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The sudo command in the Ubuntu distribution of Linux

The sudo command is a program for Unix-like operating systems like Linux distributions. It allows users to run programs as another user. The "su" portion is sometimes described as substitute user, super user, or switch user.

Importance[change | change source]

The sudo command gives the administrator the option of allowing certain users access to otherwise disallowed commands on a granular level. This power must be carefully administered as it could potentially allow users to make changes to files that could cause serious damage to other users' files as well as damaging the operating system itself.

Usage[change | change source]

The sudo command is used from the command line.

For example: Imagine a system has three users: student, JOE, and BOB.

[JOE@clone7 ~]$ /bin/grep "home" /etc/passwd 
[JOE@clone7 ~]$ 

JOE wants to know what files are in BOB's home directory. As one would expect, unless given rights through other means, JOE will be denied:

[JOE@clone7 ~]$ ls -lrt /home/BOB
ls: cannot open directory /home/BOB: Permission denied
[JOE@clone7 ~]$

If JOE is in the sudoer file, she can use the sudo command to run the ls command as if she were BOB:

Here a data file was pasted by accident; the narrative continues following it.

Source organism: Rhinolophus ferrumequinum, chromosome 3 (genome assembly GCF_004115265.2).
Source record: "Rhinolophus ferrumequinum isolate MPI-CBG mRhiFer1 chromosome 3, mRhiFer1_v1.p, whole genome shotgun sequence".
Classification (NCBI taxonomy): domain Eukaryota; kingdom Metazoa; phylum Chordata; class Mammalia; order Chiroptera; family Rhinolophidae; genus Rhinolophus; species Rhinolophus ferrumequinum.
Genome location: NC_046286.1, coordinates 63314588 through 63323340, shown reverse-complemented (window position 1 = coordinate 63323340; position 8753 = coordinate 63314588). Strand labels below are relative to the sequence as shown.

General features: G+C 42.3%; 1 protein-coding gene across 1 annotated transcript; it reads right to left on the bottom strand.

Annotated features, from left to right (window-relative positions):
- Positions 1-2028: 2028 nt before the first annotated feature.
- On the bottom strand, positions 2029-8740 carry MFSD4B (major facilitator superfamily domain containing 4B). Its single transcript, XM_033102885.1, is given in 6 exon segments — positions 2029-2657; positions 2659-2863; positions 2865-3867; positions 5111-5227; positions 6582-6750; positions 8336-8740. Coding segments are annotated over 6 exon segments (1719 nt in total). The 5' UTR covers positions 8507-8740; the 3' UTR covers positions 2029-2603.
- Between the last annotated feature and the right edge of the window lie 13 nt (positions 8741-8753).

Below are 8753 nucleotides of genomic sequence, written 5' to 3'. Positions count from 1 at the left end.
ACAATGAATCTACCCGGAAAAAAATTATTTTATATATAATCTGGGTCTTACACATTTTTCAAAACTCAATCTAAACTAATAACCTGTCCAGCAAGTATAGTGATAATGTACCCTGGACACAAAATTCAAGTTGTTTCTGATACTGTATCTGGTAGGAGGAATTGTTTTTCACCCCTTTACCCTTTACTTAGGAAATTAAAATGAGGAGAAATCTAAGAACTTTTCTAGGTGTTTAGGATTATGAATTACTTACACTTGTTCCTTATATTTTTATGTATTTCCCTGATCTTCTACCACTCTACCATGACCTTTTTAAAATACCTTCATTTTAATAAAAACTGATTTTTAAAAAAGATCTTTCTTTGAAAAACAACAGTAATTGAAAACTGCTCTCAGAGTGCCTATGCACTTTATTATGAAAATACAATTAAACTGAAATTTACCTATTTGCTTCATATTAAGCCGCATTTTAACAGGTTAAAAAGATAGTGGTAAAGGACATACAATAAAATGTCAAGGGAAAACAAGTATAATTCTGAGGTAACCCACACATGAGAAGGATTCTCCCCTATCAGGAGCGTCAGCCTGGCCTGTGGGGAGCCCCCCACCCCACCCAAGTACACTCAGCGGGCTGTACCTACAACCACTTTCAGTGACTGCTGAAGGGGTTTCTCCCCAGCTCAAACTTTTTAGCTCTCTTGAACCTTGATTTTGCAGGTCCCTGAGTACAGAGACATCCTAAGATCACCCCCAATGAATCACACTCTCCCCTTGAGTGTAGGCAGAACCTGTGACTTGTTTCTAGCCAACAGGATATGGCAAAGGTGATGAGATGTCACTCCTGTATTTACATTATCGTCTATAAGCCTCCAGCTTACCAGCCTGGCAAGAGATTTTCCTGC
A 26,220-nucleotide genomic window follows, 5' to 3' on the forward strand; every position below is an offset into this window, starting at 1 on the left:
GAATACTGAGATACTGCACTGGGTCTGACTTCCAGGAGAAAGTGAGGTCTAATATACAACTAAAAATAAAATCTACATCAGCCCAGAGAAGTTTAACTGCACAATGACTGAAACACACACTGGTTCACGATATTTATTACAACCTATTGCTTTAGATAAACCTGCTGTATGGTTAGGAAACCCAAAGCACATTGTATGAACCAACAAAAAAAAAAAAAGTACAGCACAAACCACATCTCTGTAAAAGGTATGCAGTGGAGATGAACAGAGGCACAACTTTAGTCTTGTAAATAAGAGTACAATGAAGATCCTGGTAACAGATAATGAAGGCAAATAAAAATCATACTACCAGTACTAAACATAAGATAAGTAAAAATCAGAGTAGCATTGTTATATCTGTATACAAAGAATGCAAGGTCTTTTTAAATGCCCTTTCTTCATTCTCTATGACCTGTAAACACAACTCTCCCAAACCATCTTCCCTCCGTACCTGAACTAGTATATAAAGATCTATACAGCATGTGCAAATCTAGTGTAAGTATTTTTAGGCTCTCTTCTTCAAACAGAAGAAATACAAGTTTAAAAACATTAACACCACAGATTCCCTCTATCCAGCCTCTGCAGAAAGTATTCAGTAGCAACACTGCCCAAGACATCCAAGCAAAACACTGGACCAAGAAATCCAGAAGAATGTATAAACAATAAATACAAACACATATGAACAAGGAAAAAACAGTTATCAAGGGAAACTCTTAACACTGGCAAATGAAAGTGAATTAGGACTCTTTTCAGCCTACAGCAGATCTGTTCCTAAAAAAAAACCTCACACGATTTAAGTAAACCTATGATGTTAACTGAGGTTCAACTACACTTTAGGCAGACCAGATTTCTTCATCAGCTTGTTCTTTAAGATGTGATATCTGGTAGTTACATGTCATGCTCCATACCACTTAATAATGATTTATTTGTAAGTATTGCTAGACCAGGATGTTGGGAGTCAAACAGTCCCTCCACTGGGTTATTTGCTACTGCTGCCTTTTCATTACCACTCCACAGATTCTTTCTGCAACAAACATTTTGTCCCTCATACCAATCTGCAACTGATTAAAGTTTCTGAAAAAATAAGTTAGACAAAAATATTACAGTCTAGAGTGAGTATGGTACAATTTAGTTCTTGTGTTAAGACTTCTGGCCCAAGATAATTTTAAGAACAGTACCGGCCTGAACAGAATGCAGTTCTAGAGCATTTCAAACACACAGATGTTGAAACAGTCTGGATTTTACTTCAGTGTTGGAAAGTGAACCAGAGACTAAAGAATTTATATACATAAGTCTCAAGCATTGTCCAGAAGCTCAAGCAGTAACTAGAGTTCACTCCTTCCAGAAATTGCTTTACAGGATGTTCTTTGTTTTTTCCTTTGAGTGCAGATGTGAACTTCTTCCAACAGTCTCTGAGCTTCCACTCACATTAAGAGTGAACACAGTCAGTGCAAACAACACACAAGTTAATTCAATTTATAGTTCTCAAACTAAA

[JOE@clone7 ~]$ sudo -u BOB  ls -lrt /home/BOB
[sudo] password for JOE: 

total 0
-rw-r--r--. 1 BOB BOB 0 Jan  6 06:48 BOBs_secretfile.txt
[JOE@clone7 ~]$ 

If JOE is not in the sudoers file, she will be denied:

[JOE@clone7 ~]$ sudo -u BOB  ls -lrt /home/BOB
[sudo] password for JOE: 

JOE is not in the sudoers file.  This incident will be reported.

[JOE@clone7 ~]$ 

Another example, to delete a file (e.g. Example.php) normal users do not typically have permissions for, the user can type:

[JOE@clone7 ~]$ sudo rm -r Example.php
[sudo] password for JOE: 

[JOE@clone7 ~]$

When the password is entered correctly (assuming proper entries in the sudoers file), the computer would then run the command.

Programs with a graphical user interface can also be run with sudo, but it may mess them up. Various desktops for Unix-like systems usually have their own version of sudo for such programs.